“You Can’t Make This Stuff Up: Life-Changing Lessons from Heaven,” by Theresa Caputo with Kristina Grish (2014)

To me, Theresa Caputo’s gift for connecting the living and the dead is more believable than what happens on her reality TV show, “Long Island Medium,” or at her live events. However, I do enjoy the show and was happy to have had the opportunity to see her in person when she came to Fort Wayne last year.

Reality TV is — well, reality TV, and while any psychic or medium is going to have hits and misses, only the big hits make the final cut. As for the live experience — you have a theater packed with ticket holders, many of whom are grieving and quite anxious to be randomly read. Then there are the non-ticket holding spirits who want to get a word in. Even with her gregarious personality, how can a psychic medium who has struggled with anxiety, as Theresa has, do readings in the midst of such intense energy? That atmosphere seems ripe for scrambled signals.

However — when I look behind the hype and the heels (which also can’t be good for the “chi”), I see a woman who has struggled to understand and accept her God-given gifts and is, like the rest of us, just trying to put and keep it all together. It also helps that Theresa is my age (a fellow ’80s stone-washed jeans survivor), and I love that she keeps using that old cassette recorder.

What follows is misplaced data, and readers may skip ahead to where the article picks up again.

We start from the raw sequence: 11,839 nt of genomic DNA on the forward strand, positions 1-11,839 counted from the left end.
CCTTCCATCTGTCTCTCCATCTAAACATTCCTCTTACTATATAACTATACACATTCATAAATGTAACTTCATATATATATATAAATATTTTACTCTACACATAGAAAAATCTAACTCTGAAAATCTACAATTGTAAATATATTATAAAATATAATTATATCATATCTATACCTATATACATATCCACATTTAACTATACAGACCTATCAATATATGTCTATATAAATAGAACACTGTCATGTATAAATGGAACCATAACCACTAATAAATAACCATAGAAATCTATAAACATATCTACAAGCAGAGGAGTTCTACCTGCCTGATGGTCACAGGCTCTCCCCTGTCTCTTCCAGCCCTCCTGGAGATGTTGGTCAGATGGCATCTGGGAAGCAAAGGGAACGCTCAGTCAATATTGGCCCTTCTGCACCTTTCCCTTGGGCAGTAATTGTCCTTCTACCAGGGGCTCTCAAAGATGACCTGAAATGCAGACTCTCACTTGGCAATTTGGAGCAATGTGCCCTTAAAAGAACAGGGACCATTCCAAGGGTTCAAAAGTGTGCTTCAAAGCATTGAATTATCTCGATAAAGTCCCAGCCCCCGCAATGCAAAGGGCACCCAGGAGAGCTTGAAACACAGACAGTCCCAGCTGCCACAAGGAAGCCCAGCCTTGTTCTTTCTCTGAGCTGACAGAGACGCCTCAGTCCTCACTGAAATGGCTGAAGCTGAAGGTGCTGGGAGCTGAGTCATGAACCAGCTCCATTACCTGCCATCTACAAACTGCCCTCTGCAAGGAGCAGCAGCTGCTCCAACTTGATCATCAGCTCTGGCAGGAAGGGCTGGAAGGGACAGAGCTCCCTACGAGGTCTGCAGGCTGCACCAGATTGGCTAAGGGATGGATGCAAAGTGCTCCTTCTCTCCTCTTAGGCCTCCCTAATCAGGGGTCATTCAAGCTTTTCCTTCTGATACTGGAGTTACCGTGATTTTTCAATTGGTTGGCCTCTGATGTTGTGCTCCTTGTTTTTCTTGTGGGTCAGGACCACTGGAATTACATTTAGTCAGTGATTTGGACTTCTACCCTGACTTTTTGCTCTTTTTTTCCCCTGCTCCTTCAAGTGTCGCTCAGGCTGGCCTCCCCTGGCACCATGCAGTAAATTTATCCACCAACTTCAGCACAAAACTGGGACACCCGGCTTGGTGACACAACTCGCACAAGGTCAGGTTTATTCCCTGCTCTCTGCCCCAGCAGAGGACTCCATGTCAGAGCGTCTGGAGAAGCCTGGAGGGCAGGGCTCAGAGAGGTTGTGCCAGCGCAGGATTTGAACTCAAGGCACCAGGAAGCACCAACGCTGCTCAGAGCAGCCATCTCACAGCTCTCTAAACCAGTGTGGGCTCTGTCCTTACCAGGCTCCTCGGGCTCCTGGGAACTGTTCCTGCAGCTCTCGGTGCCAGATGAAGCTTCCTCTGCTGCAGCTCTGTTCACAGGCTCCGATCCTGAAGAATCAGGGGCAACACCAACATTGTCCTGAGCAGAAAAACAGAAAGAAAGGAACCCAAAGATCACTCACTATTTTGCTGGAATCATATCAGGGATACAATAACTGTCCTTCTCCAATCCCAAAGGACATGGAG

On to the book. Instead of a progressive narrative, it’s an amalgamation of topics on issues such as faith, authenticity, and gratitude, each underscored by Theresa’s own experiences and those of her clients with Spirit. The lessons build on and inform each other, “but you won’t get lost if you jump around based on how you’re feeling that day,” as Theresa says in the intro.

True to her general theme, she emphasizes that our loved ones really are present and eager to continue to help from the other side. They cared when they were alive, and death does not stop them from doing so, especially if they are part of our soul circle. “If you’ve got work to do, (your mother’s) soul will continue to meddle and help your soul graduate to the appropriate level,” she writes.

Chapter 10, “Intuition Ain’t Just for Psychics Anymore” is actually pretty useful. Everyone has some level of intuition, and it’s an important navigation tool here in the physical world, if we are willing to use and trust it. It’s never wrong, although it may take you in a roundabout way to where you’re meant to be, Theresa says. When we are traveling that roundabout way, it’s easy to think our intuition has screwed up and sent us down the wrong path. No way, she says — Spirit always knows the way and what we need at each step. “Guidance isn’t always obvious, but if it were, you’d never have to intuitively search for meaning and thus, learn many lessons,” she says.

Again, the breadth of topics here precludes looking at all of them, but that chapter on intuition stood out for me. If you are interested in how intuition works, whether you associate it with the P word (psychic) or not, it’s worth checking out.